The Indian automobile sector has never put strong demand on cars with automatic transmissions. The low demand for automatic cars has been due to low fuel efficiency of cars with automatic transmissions and a higher price tag for automatic vehicles. However, with increasing traffic conditions in cities and better automatic gearboxes that are equally fuel efficient as their manual counterparts demand for automatic cars are on the rise
Swati Gupta, 24, bought her first car last year. A cautious driver, the Gurgaon-based IT executive had avoided driving in Delhi till she got married. She dreaded the stress of clutch and gear driving while caught in jams. Then, her husband organised a test drive for an A-Star with automatic transmission (AT). She was an easy convert. "I hadn't realised that automatic would make my driving so easy," she says.
Not too far away, Gaurav Jain, 42, moved back to India after 10 years overseas. The entrepreneur bought two cars - a Mercedes (AT) and Ford Endeavour, which has manual transmission (MT). "Manual only because they didn't have the AT option in Endeavour," he says. After getting used to driving in Europe and Singapore, Jain preferred the comfort of driving an AT on Delhi's chaotic roads. "I wanted even my dad to buy one [AT]. But he thinks the comfort is not worth the price they charge," he says.
Gupta and Jain are, of course a minority among Indian car owners - over 95% of cars on Indian roads are of the clutch and gear variety - but it's a minority that's growing. In the developed markets, AT dominates. Now in India, a combination of factors - a critical mass of AT lovers, rising number of women car drivers, more options in the volume segment, better technology giving better mileage and lowering pricing differential (vis-a-vis MT cars) - is giving car companies reason to bet bigger on AT.
"Fiesta is the first step. We will democratise AT in India," says a bullish Michael Boneham, managing director, Ford India just before unveiling power-shift AT Ford Fiesta earlier this week. "We will slowly move down to the volume segment," he says. He refused to go into specifics. But don't be surprised if you see Figo's AT version in showrooms in the next five years.
Reading the Fortuner
Boneham's optimism comes from some early market signals. Till last year Toyota's Fortuner, a 4-wheel-drive, offered only the manual version in India. "Globally, for a four-wheel drive, MT gives you the best experience. But in India our customers were constantly asking for automatic," says Sandeep Singh, deputy MD, Toyota Kirloskar India. They launched the automatic variant in January this year. Demand for the AT variant was almost 50% of total sales, and has now stabilised at around 35%, says Singh.
High-end buyers have a preference for AT cars and the surge in demand for the Fortuner AT is understandable. VW's Passat, the new Beetle, Phaeton, most BMWs and other luxury cars are available only in their AT variant in India.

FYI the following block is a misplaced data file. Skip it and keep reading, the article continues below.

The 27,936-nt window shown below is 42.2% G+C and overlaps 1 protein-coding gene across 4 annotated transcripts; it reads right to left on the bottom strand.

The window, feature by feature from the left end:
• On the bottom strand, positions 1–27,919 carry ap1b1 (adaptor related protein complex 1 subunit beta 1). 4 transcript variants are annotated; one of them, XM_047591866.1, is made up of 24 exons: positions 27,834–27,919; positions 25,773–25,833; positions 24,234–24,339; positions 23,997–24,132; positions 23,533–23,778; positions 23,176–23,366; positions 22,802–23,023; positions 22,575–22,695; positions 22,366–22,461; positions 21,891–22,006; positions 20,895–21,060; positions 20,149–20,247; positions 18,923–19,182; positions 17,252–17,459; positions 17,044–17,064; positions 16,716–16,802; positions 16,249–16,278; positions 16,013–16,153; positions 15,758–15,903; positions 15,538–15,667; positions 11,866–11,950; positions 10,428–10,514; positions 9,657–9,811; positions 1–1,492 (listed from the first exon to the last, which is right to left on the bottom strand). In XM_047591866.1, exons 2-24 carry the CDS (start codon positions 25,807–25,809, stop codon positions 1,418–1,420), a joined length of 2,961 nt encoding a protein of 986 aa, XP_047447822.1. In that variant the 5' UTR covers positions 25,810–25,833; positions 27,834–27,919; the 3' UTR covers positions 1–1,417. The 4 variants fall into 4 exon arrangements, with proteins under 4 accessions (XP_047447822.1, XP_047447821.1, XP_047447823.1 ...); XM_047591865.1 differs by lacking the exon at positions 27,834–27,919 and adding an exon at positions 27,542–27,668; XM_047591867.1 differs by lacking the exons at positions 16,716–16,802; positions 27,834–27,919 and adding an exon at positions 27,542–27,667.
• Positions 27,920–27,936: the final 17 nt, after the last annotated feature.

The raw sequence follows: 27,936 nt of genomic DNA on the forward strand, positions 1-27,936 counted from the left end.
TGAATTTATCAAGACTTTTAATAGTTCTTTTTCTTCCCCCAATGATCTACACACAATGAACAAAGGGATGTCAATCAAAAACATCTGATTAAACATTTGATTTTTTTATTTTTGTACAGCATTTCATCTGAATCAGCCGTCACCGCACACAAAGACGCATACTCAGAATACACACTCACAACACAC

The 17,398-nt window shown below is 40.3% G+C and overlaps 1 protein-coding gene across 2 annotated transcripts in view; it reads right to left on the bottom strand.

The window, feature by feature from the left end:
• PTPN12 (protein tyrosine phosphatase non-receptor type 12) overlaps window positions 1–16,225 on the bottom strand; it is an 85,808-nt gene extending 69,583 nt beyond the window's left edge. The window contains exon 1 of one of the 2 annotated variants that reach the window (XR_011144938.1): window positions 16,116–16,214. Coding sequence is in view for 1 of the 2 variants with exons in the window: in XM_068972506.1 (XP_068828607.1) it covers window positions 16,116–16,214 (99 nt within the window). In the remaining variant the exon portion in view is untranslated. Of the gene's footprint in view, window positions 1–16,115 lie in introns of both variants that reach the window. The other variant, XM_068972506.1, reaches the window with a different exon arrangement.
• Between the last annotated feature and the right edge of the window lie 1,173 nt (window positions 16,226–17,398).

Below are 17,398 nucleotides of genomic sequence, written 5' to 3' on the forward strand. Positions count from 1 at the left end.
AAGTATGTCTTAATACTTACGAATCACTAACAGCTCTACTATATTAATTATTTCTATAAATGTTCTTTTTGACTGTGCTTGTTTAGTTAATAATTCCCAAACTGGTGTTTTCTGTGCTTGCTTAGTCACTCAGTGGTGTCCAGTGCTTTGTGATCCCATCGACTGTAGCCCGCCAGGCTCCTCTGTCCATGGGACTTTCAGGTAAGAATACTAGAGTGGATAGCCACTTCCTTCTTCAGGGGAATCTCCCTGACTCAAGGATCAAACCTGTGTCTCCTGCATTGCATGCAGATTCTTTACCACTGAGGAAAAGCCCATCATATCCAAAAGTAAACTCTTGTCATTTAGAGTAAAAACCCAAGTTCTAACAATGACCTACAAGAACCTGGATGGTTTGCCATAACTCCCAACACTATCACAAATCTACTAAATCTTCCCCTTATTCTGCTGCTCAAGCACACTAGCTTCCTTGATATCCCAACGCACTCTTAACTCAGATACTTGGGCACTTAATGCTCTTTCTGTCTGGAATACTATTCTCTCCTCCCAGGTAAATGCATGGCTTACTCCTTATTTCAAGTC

The news is that demand is moving downwards to the more mass segment. Maruti's portfolio is the best barometer. Early this month, Maruti launched the AT version of the Swift Dzire. So far, demand has been encouraging. Now, Maruti offers the AT option in three models - A-Star, Dzire and SX4. In A-Star, the AT variant now account for 15% of sales, up from 10% a year back.
Honda, too, is witnessing something similar. Its popular model Honda City has seen its AT variant sales go up from 3% in 2010-11 to around 14% today. While car companies don't share their future launch plans, industry experts expect more models to feature an AT variant in India.
The Jam Factor
Mayank Pareek, managing executive officer (marketing), Maruti Suzuki, says he is seeing demand coming from cities like Bangalore, Pune, Gurgaon, Hyderabad. "Globe-trotting IT professionals who do short stints overseas are fuelling the demand when they return," he says. Also, the number of women car buyers is rising and many of them have a preference for AT cars, he adds.
But the biggest catalyst is the rising number of cars on Indian roads, the crawling traffic and jams - things that make the daily commute for Indian executives particularly painful if they have to go through the clutch and gear routine in stop-go-stop traffic.
"I knew that my car would be mostly driven by my driver. But the Delhi traffic is so bad that I didn't want to drive a MT car even the 30% of the time I would be at the wheels," says Jain.
For a long time, AT variants in most cars offered distinctly less mileage than their MT counterparts - the difference on average was at least 10%. And the difference got bigger on congested city roads, with stop-go-stop traffic.
Now, new technology is narrowing the mileage gap - a critical incentive for the Indian car buyer. Today, most high-end cars - from Toyota to BMW - have AT technology that offers fuel efficiency almost at par with their MT counterparts.